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4. Nathaniel Stevens House, c. 1870 – 38 High Street
Greek Revival Style, with Italianate influences
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This building is a two-and-a-half-story frame residence with three-bay façade, wood corner boards, wide frieze, front-facing and partially-pedimented gable roof, central red-brick masonry chimney, and full-width front porch. There is a two-story ell with one-story wrap-around porch and flat roof on the south (side) elevation, and a one-story rear ell with pitched roof. Fenestration throughout primarily consists of two-over-two double-hung sash with simple frame surrounds, however there are floor-to-ceiling two-over-four double-hung sash on the first story of the south ell. There is a double-arched window in the front-facing gable. Both the front and side porches have scroll-cut balusters, Doric supports, wide friezes, and flat roofs. The building is sheathed in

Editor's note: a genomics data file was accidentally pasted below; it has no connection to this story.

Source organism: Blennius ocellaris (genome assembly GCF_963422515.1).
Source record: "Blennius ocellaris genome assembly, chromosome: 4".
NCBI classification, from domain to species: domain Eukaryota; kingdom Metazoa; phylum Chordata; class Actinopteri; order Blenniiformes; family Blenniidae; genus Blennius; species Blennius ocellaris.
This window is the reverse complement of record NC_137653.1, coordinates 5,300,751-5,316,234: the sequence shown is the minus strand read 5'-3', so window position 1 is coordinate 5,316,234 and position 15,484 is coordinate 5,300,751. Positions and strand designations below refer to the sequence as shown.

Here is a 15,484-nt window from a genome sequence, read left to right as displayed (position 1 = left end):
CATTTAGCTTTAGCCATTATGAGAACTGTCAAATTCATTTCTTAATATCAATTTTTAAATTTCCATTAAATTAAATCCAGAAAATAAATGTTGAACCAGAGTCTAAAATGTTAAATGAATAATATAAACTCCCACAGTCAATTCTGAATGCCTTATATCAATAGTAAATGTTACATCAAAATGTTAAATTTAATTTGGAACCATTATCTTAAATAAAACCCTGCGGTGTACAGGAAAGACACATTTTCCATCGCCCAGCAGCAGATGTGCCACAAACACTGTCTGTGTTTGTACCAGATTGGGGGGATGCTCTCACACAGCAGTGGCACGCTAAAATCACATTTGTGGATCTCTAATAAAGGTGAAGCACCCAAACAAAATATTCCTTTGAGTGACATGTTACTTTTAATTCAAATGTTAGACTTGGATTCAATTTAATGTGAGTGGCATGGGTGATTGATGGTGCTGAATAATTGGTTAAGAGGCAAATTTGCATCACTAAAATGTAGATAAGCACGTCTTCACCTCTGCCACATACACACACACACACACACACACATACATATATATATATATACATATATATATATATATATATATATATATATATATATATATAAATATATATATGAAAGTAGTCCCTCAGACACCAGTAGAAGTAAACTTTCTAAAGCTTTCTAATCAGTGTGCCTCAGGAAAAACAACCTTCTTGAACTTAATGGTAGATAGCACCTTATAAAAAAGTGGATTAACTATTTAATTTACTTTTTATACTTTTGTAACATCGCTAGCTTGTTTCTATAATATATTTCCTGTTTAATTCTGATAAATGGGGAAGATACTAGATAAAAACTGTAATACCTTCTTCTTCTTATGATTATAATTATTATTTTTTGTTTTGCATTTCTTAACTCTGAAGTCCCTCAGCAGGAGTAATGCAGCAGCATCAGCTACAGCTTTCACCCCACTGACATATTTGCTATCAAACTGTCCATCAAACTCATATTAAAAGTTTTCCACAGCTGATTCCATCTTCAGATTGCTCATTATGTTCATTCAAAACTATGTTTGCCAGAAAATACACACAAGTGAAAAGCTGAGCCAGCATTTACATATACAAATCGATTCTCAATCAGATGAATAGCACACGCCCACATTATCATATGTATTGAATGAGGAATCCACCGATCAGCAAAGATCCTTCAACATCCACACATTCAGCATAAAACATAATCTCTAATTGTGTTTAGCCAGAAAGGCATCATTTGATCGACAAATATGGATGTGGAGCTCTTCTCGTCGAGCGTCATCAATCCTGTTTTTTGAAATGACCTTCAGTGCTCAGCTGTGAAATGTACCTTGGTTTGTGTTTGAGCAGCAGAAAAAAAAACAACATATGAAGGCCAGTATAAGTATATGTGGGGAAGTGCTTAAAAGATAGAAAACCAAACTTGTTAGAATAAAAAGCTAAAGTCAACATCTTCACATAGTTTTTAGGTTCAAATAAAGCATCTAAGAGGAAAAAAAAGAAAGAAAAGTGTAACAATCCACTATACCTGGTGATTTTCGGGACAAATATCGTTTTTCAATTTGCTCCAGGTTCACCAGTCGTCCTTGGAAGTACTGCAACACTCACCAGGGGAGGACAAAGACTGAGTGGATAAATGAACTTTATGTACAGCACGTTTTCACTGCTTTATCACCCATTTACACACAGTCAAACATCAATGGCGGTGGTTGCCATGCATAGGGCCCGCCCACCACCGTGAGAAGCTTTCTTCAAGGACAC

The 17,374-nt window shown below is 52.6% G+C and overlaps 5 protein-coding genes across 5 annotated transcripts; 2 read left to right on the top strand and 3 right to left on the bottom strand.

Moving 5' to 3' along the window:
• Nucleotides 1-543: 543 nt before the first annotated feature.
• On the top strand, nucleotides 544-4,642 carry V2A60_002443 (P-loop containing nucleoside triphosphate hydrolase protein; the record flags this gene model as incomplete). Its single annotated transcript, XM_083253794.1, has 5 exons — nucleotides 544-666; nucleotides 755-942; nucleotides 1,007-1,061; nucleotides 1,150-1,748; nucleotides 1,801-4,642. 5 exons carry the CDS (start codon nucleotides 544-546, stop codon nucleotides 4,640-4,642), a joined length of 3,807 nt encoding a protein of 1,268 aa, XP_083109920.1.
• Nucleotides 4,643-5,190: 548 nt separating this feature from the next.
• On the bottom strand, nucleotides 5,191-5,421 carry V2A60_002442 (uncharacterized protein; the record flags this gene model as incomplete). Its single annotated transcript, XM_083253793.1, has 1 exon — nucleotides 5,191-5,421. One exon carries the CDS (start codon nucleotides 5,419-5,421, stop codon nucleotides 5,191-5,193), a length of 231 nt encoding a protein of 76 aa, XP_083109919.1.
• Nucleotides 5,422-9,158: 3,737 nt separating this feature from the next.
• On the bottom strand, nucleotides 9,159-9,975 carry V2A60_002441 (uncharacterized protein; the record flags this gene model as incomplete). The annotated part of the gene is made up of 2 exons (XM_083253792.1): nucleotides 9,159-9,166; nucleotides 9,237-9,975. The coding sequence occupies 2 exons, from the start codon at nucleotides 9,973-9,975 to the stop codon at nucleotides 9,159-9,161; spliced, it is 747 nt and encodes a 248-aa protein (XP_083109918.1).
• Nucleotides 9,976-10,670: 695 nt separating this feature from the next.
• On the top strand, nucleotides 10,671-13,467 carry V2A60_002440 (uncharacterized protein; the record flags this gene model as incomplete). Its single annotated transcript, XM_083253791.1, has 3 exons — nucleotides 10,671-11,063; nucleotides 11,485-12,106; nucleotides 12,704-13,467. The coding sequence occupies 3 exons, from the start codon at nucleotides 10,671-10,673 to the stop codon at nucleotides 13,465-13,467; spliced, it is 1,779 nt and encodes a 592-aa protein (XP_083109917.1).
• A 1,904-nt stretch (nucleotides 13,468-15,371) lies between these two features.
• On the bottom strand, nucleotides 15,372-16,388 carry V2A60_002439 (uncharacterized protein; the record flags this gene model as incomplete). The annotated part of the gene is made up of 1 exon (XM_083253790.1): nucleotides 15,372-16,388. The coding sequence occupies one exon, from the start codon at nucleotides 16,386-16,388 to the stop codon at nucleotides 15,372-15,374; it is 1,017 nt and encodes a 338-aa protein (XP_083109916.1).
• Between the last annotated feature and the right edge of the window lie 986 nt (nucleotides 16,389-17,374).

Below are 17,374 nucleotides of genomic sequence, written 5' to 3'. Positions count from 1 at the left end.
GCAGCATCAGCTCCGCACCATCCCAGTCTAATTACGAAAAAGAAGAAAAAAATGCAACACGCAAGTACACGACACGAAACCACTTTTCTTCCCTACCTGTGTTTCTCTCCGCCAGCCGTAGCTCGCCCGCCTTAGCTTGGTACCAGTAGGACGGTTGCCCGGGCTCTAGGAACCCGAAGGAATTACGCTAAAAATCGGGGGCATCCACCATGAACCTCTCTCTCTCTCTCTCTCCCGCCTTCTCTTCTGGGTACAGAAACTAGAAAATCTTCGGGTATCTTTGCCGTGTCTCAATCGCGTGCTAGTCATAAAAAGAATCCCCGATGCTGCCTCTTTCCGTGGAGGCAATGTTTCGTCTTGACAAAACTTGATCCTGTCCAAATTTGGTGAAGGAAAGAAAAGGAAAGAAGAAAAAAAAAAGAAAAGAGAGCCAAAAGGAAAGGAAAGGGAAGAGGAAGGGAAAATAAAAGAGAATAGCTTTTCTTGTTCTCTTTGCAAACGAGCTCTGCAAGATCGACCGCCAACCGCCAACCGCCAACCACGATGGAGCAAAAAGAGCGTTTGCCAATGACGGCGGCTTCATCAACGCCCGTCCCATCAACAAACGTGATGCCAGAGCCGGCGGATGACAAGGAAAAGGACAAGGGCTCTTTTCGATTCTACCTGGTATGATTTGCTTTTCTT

horizontal board siding.

This house is architecturally significant as a well-preserved example of a Greek Revival style residence with Italianate influences. Its Greek Revival details include the temple form created by the partially pedimented front-facing gable, wide frieze, largely symmetrical façade, and fullwidth porch. The double-arched window in the front-facing gable and arched windows in the ells were details commonly found in the Italianate style, however, as the two forms enjoyed concurrent popularity during the 1840s, 1850s, and 1860s, it is not uncommon to see some blending of the styles during this period. Built c. 1870, the home is present on the site on maps from 1874 and 1881, and on the former is listed as the property of Nathaniel Stevens. The 1870 census records list Stevens as a 35-year old steamboat pilot. By 1880, the census simply lists Stevens as a seaman.